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Remember when multitasking was all the rage? We thought we could get more done by doing a lot of things at the same time, only to discover that we can’t and that the quality of what we were doing suffered. Multitasking is a terrible productivity method; it just doesn’t work. The main problem with multitasking is the momentum lost in task switching. When you time block your calendar, you eliminate this problem.
Task switching is what it sounds like — switching from one task to another. It comes at a much greater cost than we realize.
It takes a person time to get in the “zone” where they are working most effectively.
Getting into the zone isn’t instant, though — it takes a few minutes of work to get there. This is why task switching is so detrimental to true productivity. Often the person is switching tasks before ever getting into the zone where quality work can take place.
Imagine if you were writing a paper or solving a difficult math problem. Where would you be? How would you be sitting? What would your focus look like? Now, imagine that while attempting that task, children are coming up to you every two minutes, tapping you on the shoulder and asking you a question. How productive are you likely to be? What will the quality of that paper be like? How frazzled will you feel?
That sounds extreme, but that is the situation most of us deal with in our work lives, only instead of a paper it’s a presentation and instead of children it’s email, chat messages and co-workers.
Time block your calendar to control your schedule
Time blocking is the act of booking appointments on your calendar to accomplish tasks.
Let’s say you have a big presentation to prepare for a meeting next week and you know you will need two hours to create it. The best thing you can do is book two hours on your calendar that is dedicated to that presentation and nothing else.
Booking an appointment with yourself to complete an important task does a few things for you.
1. Keeps your time structured
Time blocking your calendar makes sure that your day doesn’t get too full with other stuff. Unstructured time at work is like an empty jar being submerged in water, it fills up instantly, and there is nothing you can do about it.
2. Puts you in the right place at the right time
Time blocking also makes sure you are in the right place, at the right time, to work on the task. If you know you need to be at a computer during a quiet time to build your presentation, you can block some time for yourself in your office early in the morning.
3. Makes tasks harder to ignore
Finally, time blocking forces you to confront the task that is due. It’s easy to ignore a task list, but it’s hard to ignore a time block on your calendar.
Blocking time on your calendar also helps your team
If you share your calendar with your team, they will be able to see when you are concentrating and should not be disturbed.
They will also be able to see what you are planning to work on in the coming week, so, if they need to complete something to contribute to your work, they will have time to get that done.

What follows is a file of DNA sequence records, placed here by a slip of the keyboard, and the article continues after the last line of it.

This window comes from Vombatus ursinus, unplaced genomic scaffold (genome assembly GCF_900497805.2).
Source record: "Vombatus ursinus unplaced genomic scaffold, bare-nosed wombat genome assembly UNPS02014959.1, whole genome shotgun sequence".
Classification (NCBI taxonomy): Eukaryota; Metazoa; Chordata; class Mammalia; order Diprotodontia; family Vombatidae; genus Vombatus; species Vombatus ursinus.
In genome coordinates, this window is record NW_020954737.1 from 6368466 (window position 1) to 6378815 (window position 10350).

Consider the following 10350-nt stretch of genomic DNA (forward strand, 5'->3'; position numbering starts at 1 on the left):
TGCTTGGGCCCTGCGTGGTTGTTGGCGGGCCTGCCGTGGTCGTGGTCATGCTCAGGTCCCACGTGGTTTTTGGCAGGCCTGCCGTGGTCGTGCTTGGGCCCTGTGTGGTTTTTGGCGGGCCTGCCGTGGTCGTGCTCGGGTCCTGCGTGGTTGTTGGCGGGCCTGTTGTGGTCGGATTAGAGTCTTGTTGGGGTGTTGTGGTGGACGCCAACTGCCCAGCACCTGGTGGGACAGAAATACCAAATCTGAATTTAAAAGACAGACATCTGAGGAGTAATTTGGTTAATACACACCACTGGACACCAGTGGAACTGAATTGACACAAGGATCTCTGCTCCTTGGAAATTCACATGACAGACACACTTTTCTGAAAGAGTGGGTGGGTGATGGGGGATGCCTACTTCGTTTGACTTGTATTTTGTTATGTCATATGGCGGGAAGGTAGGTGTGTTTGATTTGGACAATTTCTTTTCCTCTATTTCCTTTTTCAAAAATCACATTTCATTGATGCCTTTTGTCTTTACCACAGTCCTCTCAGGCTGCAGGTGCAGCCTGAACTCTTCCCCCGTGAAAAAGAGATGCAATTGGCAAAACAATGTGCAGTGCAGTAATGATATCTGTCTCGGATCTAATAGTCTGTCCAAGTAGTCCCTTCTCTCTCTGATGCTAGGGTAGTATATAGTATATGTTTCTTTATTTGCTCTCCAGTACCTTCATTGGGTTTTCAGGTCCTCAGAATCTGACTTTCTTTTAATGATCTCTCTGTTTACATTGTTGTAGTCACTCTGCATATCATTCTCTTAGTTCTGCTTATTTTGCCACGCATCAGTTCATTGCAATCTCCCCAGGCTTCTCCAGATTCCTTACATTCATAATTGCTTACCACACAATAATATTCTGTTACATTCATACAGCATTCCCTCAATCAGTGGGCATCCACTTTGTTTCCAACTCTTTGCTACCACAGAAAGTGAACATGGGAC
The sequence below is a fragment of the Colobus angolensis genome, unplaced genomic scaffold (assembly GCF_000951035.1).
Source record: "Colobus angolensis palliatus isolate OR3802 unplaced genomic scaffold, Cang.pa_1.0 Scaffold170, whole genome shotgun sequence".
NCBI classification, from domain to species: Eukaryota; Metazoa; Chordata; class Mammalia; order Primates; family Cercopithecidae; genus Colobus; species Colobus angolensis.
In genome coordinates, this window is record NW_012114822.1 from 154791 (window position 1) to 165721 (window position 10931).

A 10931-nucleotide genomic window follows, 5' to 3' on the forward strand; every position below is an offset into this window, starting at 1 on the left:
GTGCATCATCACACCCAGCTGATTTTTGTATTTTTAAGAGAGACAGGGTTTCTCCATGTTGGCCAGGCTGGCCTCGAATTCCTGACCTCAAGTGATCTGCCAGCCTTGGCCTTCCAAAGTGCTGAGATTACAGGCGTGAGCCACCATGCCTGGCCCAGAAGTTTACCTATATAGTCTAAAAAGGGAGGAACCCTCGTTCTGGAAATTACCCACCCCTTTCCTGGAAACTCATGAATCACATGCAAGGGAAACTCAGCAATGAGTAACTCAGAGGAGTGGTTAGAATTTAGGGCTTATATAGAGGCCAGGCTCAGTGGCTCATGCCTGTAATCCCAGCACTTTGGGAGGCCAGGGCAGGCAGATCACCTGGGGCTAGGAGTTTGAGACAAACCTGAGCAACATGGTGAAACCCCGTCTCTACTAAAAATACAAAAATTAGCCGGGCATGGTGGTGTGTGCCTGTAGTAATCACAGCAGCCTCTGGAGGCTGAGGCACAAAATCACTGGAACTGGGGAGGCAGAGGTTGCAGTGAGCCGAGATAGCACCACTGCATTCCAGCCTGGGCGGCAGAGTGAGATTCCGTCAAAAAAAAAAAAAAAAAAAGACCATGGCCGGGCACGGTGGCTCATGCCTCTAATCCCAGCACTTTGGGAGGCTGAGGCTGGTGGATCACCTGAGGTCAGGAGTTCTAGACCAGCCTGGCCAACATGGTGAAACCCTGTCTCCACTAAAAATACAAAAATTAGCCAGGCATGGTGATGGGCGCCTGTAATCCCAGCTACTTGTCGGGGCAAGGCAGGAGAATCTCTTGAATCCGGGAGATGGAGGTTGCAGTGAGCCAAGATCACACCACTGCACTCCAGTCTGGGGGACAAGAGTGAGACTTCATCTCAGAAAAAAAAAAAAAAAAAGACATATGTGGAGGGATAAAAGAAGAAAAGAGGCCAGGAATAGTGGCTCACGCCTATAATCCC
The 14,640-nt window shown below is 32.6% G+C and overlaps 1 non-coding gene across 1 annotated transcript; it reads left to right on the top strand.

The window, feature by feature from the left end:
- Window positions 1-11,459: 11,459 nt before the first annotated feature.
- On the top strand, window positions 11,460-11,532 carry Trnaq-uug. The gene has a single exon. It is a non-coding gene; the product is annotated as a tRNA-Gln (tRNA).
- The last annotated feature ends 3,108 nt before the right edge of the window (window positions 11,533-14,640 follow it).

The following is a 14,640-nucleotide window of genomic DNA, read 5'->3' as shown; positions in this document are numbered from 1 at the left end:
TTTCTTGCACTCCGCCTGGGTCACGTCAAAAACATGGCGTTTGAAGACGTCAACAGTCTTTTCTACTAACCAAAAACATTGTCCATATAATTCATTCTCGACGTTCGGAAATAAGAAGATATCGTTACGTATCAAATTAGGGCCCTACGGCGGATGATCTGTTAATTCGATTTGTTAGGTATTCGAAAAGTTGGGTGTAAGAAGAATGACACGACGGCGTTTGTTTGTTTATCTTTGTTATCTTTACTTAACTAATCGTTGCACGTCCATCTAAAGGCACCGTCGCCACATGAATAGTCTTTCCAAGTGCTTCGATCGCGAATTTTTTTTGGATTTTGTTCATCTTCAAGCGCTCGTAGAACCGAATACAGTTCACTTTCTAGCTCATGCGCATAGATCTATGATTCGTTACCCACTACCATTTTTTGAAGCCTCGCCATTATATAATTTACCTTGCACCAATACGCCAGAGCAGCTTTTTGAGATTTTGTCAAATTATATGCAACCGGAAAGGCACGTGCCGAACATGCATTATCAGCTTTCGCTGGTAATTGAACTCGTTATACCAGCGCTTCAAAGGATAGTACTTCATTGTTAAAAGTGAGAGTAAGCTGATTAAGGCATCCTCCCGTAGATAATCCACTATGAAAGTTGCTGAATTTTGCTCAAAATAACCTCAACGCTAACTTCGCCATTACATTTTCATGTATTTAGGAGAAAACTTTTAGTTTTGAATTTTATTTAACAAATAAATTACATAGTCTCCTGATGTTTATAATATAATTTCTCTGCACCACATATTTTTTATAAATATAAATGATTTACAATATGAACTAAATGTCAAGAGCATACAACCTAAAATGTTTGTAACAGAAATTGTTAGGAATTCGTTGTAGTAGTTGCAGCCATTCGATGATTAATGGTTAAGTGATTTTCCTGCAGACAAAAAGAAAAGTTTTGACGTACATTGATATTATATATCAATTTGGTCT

All of this sounds amazing, right? But, there is one catch.
When you time block and create space to complete important tasks, you must fully commit to it.
You must guard that appointment like it’s with your favorite person in the world. And, you must commit to only working on your task until it’s complete or until the time block is over.
It’s easy for this time to become a “catch up on email” moment, or a trip to the break room.
For this method to work, you have to commit to starting on time, as you would with any important meeting, and you must focus on the work at hand.
It’s best to shut down email, chat and everything else completely so that you aren’t tempted because as soon as you task switch that first time, you have lost productivity you will never get back.
How to get started with time blocking
1. Evaluate your task list
Start by looking at your task list. Identify the three biggest things on it that must be done next week. Estimate the amount of time each of those tasks will take to complete in full.
2. Block time on your calendar for each task
As you are blocking times, think about the time of day you will be in the best frame of mind to complete that task. Also, consider where you will need to be. You don’t want to end your two-hour gym workout and immediately roll into whiteboarding a new idea.
3. Set up some review points to use for future planning
I suggest setting aside time at the end of each day to plan the next day, and at the end of each week to plan the next week. At those review points, look at your task list, identify the top three tasks that must be done, and make sure to get those on the calendar.
4. Share with your team
Once you have all of your tasks planned out, talk with your team about your new methodology. If you don’t, someone is going to call and wonder why you sent them to voicemail, or barge into your office.
You could ask them to check your calendar, or hang a sign on your door, or set your chat status to a smiley face with sunglasses.
Once your plan is made, your time is booked, your team is on board, and you are committed to fully focusing on the tasks at hand, you are ready to go. Now that your calendar is your best productivity tool, use it wisely.